Stahlwerke Peine-Salzgitter AG enjoyed a promising start to the 1970s as production, sales and profits all initially increased. However, within a matter of years the world found itself in the grip of a steel crisis that was to last, with varying intensity, for two decades. There followed a series of restructuring and modernization measures that were urgently necessary to safeguard the performance and, with it, the survival of Stahlwerke Peine-Salzgitter AG.
With production concentrated on the most efficient plants and the lion’s share of expansion focused on Salzgitter and Peine, the original plant in Ilsede declined in importance. Pig iron production ceased in 1983; in 1995, with the shutdown of the power station, coking plant and remaining auxiliary units, the plant was finally abandoned. The company also steadily reduced its ore mining operation in favor of more economical ores sourced from abroad. Following the closure of the Lengede mine in 1977, the company’s own production as a proportion of ore supplies for the first time slipped below 10%. And with the closure of the Haverlahwiese mine in 1982, ore extraction finally ceased entirely.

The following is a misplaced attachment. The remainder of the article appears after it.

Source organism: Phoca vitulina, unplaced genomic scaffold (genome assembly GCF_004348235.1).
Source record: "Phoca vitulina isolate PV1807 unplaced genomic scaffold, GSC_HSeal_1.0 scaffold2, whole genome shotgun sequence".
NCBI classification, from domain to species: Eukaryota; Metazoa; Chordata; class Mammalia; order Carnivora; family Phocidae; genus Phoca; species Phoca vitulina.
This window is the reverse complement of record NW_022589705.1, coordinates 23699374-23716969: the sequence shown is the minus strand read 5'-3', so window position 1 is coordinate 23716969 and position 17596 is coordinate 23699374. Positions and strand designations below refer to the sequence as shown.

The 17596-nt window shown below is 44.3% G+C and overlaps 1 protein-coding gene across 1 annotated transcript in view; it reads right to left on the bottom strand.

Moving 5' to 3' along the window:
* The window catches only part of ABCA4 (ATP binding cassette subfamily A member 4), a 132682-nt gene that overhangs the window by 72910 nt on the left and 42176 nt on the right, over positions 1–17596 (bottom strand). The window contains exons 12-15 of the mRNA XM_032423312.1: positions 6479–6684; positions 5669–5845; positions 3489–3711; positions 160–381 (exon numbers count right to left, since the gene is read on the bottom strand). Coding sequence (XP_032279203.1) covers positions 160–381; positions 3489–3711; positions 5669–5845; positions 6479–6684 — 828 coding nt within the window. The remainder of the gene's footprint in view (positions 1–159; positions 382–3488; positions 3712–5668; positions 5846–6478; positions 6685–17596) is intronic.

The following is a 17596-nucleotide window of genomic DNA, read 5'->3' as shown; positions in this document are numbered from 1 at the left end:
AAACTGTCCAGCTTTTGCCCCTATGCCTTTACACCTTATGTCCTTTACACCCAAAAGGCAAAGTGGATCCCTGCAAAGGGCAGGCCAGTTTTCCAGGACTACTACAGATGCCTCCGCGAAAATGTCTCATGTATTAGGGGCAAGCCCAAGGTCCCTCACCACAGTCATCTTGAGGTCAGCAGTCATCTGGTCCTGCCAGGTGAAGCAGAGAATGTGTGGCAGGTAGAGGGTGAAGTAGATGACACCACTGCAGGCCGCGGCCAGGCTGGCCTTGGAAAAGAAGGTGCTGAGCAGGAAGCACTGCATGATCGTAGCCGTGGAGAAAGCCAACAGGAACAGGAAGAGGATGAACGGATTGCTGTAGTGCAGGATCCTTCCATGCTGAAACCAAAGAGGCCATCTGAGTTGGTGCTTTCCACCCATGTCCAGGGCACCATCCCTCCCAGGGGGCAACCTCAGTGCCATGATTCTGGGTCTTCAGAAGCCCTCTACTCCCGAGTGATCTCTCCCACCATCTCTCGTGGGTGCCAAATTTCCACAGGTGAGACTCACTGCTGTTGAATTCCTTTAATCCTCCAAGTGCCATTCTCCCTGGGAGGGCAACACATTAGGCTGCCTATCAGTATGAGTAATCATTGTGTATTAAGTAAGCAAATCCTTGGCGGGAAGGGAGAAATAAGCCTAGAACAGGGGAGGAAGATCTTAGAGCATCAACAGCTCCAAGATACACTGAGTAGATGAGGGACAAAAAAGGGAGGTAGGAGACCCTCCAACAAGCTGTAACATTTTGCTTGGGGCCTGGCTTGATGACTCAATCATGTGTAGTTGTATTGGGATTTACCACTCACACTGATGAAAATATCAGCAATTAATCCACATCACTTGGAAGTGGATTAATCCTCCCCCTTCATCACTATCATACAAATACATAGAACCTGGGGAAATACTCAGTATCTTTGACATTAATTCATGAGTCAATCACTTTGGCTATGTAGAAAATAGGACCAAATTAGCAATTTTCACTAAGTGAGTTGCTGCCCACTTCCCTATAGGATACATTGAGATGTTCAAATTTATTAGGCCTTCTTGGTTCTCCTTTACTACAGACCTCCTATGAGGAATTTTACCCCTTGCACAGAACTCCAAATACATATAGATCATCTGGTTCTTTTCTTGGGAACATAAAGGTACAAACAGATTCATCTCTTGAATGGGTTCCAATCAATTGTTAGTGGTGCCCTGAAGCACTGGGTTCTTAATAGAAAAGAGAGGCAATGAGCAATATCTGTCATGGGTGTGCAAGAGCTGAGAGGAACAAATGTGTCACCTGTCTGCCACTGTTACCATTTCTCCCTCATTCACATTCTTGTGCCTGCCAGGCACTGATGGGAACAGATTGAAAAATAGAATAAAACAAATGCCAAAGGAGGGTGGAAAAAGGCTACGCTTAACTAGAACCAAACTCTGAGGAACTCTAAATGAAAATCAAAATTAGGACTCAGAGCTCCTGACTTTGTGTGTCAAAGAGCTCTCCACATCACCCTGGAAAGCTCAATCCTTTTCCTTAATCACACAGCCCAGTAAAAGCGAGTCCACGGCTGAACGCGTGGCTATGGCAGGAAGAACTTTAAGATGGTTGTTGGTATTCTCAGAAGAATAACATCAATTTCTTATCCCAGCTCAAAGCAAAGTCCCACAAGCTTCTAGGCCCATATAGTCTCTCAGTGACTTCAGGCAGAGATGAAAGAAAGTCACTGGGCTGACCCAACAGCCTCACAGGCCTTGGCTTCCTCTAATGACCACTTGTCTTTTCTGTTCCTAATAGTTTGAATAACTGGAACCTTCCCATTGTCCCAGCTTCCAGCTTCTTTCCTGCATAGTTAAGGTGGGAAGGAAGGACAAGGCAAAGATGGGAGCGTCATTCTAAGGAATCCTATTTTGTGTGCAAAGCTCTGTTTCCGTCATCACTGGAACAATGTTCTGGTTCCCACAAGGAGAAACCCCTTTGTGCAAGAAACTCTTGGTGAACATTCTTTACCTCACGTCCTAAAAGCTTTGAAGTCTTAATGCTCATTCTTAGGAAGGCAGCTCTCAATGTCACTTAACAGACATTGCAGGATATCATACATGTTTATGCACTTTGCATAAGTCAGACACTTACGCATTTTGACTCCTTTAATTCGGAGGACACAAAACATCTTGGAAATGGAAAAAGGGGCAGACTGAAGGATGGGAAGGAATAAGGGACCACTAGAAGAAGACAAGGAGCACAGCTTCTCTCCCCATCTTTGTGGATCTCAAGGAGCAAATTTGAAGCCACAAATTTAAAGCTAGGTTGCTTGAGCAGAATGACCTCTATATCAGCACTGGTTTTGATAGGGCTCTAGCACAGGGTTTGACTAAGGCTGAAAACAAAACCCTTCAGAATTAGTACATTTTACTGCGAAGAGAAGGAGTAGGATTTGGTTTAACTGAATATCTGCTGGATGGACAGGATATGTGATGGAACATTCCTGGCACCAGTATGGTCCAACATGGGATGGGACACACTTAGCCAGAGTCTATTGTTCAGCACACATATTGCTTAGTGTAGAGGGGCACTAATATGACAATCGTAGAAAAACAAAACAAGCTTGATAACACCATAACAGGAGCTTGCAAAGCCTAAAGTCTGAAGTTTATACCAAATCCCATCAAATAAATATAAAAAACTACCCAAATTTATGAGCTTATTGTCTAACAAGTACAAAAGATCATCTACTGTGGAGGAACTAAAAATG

The year 1989 marked a watershed in the company’s history during these difficult times. The German government privatized Salzgitter AG and thus also its subsidiary Stahlwerke Peine-Salzgitter AG with the sale of the business to Preussag AG, based in Lower Saxony.
In the years that followed, the former Salzgitter Group was absorbed within Preussag AG, and in 1999 Stahlwerke Peine-Salzgitter AG was renamed Preussag Stahl AG.